The tech is also a bit different. Here I’m relying more on the Tiled Map Editor to set collision boundaries and add entity objects into the level. The Tiled Map Editor exports to JSON which I then parse using Duktape. I have been using Duktape for a while and anytime I need to do a bit of scripting on parse Javascript/JSON it is my go-to library!


The second project has recently grown in importance to me since, apparently, Snoxd has been down for whatever reason (most likely due to the lack of contributing community members). As much as I would like to see Snoxd succeed, my feeling is that the private KO server community needs strong developers and not a bunch of “binary hackers.” A community that doesn’t share will never grow and a community that doesn’t support and praise good contributions will never provide the positive reinforcement necessary to keep people contributing. Sometime in the future I’ll write up a more complete article on my feeling towards the KO development community and a direction for where I would like to see the community head towards in the future. But nevertheless, I have been working on a completely new implementation of the KO AIServer architecture using SDL2 and MySQL server. Currently I’m able to spawn in a group of NPCs with this custom code and have the AIServer communicate with the stock 1298 Game server which allows the player to login and see the NPCs. Most of the work here comes from re-implementing the multi-threaded nature of the AIserver using SDL2, along with all the network calls using SDL2 Net. This code is completely cross-platform and will compile on Windows/Mac/Linux.


One very important reason for using MySQL server instead of Microsoft’s SQL server (which the official USKO, as well as all private servers, use) is because if you were to compile the KO servers on Linux you would will need access to a Microsoft SQL server on another remote windows machine. Therefore, no matter what, a machine running Windows is necessary. However, if the database is a MySQL database this isn’t an issue as MySQL can be installed on any prominent operating system. Hell, even a custom coded server running Sqlite would provide more versatility than SQL server (but I digress).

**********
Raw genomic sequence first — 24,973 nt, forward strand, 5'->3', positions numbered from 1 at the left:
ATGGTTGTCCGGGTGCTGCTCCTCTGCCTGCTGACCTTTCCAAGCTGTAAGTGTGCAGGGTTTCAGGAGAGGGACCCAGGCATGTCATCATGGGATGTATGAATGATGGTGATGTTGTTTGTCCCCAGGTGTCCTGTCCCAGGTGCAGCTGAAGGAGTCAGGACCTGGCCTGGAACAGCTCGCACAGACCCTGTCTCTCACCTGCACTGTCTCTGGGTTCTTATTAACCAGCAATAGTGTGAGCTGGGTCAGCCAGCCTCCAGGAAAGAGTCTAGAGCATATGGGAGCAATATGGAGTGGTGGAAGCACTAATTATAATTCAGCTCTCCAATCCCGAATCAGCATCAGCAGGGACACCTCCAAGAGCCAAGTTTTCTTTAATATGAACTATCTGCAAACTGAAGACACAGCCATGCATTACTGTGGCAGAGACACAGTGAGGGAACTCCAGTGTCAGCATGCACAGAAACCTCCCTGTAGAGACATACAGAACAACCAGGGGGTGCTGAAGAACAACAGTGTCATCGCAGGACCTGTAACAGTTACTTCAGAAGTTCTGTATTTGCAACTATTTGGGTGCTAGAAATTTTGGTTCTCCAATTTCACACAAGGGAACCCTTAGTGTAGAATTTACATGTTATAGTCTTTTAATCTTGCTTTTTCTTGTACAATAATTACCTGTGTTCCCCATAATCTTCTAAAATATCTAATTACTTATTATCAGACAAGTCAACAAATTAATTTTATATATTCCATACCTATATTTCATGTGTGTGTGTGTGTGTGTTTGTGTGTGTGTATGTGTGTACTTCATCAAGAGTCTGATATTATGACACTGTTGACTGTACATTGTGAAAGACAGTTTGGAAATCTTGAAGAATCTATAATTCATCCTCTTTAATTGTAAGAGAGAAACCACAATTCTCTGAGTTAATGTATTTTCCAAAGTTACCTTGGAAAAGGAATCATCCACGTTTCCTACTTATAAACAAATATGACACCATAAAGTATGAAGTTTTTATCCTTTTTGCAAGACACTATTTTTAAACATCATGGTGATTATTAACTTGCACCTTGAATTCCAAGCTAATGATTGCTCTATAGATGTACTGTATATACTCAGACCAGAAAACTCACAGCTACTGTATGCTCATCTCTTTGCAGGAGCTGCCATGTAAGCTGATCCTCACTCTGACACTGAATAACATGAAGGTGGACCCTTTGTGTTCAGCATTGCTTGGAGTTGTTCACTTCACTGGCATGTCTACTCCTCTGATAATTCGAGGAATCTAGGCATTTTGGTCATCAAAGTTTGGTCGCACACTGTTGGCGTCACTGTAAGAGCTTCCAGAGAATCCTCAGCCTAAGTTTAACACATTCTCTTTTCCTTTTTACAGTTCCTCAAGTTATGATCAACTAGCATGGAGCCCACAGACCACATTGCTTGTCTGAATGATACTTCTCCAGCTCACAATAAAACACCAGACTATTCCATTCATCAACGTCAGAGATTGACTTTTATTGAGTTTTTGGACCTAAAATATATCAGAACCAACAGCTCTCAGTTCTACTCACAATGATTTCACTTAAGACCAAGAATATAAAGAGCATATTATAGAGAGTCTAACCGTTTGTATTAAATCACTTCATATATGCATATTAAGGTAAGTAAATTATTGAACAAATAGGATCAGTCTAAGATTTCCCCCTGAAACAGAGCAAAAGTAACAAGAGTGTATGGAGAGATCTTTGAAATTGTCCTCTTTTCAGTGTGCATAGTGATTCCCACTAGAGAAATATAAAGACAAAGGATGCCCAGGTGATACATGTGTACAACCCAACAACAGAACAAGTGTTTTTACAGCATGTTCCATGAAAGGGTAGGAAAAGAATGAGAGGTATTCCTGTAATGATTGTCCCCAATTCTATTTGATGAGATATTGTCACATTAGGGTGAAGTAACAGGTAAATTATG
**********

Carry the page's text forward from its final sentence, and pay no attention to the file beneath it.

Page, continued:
So that’s the sort of stuff I’ve been working with recently. If you have any questions, or would like to help contribute to the OpenKO project, let me know. The long-term idea is to replace each of the KO game servers for the stock 1298 release one at a time. Once this is complete and the binaries are virtually interchangeable with the originally released 1298 private server binaries we will start writing a custom 1298 client using SDL2 and OpenGL. This is the tentative plan, and likely won’t recent full attention until I have finished my PhD and have find a job. But the progress made so far is still quite an accomplishment relative to the stagnation which unfortunately permeates the KO development scene. This will eventually change though because I know there are passionate developer out there and I would love to help be apart of that change.

New Project – “June”

So for whatever reason I recently went on a Youtube binge watching a ton of videos on game design and artistic design. Based on the videos I saw I feel motivated to mix things up a little and try something more creative. There are a ton of point and click adventure games out there but what I have planned is a bit more personal. I am prototyping the idea of turning my own day-to-day experiences into a point and click.


For this game I am also adding music which a lot of my previous projects have been missing, and all the images for the game were taken with my android phone. Music plays a much bigger role in this game because there aren’t really any “game mechanics”. The game mechanic is the experience and how well it draws the play in. Everything I have now has been thrown together quickly just to get a feel for the gameplay, and I’d have to say I like what the prototype has had to offer so far. The images are a bit blurry but linking image to image through an option list of activities is a lot of fun and has opened more of my creative side than any other project so far.

So I will keep with this for a while and see where it takes me!